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An "Emperor's New Clothes" Moment For Central Banking

This past week one of the leaders in global finance, Adair Turner, chairman of the FSA (Financial Services Authority), gave a speech of adairturnerhistoric importance. In an address to the Cass Business School, 06 February 2013, Turner proposed that governments should use money for themselves and for ordinary citizens that is directly produced and not be restricted to that obtained via issuance of private bank credit as the global financial system has operated by and large for 100 years.

Anatole Kaletsky (Reuters) called the address an "emperor's new clothes" moment. He also said it a "truly historic speech."

This is an astounding development for those (including me) who have been arguing that the monopoly of private banking for money creation is a seriously misdirected economic policy. This monopoly is directly responsible for the mismanagement of the business cycle for the past century.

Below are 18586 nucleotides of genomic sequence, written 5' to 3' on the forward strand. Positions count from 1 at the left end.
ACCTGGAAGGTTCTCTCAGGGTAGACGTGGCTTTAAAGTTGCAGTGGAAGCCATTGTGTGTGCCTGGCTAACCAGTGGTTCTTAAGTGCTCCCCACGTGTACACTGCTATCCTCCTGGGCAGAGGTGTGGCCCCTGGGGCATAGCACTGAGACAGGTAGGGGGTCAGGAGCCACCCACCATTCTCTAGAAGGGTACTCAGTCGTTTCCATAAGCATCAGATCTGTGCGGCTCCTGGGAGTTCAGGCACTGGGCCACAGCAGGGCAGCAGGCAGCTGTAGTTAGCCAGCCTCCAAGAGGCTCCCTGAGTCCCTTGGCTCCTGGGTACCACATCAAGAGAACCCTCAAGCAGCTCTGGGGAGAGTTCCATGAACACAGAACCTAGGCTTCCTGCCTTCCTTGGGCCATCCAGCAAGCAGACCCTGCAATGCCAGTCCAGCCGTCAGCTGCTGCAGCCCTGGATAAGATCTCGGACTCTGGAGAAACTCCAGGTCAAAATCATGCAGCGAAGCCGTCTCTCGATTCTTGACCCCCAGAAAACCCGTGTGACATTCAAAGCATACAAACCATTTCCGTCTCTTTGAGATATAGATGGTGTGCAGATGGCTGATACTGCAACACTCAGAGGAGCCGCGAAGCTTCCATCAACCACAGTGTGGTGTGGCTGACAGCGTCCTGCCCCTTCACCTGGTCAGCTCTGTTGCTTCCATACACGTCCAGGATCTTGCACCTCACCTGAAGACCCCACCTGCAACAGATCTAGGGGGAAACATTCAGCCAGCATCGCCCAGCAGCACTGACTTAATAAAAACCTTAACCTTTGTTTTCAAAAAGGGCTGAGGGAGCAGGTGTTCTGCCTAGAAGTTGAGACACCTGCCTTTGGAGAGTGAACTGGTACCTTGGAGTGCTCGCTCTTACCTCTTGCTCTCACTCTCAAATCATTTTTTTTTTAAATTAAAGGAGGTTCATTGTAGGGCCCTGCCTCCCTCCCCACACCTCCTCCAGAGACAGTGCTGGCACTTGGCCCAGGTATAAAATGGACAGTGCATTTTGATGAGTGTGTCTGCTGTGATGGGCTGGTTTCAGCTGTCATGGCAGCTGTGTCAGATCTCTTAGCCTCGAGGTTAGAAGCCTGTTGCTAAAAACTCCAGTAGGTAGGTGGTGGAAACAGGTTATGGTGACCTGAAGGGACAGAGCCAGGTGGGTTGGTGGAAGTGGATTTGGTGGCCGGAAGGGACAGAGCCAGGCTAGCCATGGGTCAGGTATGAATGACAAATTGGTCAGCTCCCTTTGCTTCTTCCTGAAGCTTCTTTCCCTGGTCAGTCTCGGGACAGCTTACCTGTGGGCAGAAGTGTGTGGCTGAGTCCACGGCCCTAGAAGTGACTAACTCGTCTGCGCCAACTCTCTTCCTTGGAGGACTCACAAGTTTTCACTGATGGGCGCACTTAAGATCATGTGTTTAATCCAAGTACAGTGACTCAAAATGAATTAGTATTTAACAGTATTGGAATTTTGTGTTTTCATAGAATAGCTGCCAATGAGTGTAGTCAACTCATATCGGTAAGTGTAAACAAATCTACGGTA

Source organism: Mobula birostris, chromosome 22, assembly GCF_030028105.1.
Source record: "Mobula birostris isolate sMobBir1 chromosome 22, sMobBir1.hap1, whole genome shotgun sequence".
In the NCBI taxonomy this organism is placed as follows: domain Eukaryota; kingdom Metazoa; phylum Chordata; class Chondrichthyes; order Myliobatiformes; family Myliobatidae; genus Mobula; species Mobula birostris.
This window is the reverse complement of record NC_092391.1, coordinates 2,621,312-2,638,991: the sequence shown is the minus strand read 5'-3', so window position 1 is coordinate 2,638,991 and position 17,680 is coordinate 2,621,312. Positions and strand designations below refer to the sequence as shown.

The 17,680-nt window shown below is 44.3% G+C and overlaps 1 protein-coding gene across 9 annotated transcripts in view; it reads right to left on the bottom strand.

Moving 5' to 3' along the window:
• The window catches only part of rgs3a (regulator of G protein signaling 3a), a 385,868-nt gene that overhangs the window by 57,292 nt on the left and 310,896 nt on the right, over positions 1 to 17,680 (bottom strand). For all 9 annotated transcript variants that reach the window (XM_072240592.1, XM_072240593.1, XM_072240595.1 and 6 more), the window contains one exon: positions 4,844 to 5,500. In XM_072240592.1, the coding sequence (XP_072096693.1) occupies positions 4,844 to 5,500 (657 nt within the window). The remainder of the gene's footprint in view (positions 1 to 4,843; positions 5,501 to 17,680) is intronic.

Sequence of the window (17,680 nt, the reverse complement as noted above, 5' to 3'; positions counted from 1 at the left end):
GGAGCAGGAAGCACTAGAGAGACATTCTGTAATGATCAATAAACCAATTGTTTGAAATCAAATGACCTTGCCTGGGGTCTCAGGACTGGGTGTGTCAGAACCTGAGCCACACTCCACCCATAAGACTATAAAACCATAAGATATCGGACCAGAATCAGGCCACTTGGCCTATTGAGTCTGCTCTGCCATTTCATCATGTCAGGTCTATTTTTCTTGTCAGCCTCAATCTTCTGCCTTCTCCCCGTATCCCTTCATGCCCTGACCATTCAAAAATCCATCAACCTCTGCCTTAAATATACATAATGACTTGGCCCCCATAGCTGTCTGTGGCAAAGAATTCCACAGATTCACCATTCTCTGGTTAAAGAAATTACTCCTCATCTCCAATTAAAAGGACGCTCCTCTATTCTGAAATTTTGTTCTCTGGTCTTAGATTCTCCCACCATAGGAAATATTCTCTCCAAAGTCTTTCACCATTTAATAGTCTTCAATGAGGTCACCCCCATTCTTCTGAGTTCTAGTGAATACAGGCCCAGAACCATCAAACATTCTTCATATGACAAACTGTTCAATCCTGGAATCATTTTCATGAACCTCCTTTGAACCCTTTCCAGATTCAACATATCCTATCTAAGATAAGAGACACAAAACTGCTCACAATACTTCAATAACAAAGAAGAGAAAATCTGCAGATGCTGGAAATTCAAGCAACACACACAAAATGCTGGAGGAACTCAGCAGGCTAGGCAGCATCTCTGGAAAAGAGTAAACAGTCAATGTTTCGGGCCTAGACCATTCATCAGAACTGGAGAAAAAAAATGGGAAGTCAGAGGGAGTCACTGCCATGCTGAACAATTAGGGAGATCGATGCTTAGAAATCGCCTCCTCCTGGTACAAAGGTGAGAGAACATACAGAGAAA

With the historic Adair Turner paper we could finally see the question I have asked for several years discussed:

Why must nations with sovereign currency pay interest to use their currency (except for that they reclaim from citizens in the form of taxes)?

Read the rest of the news article here.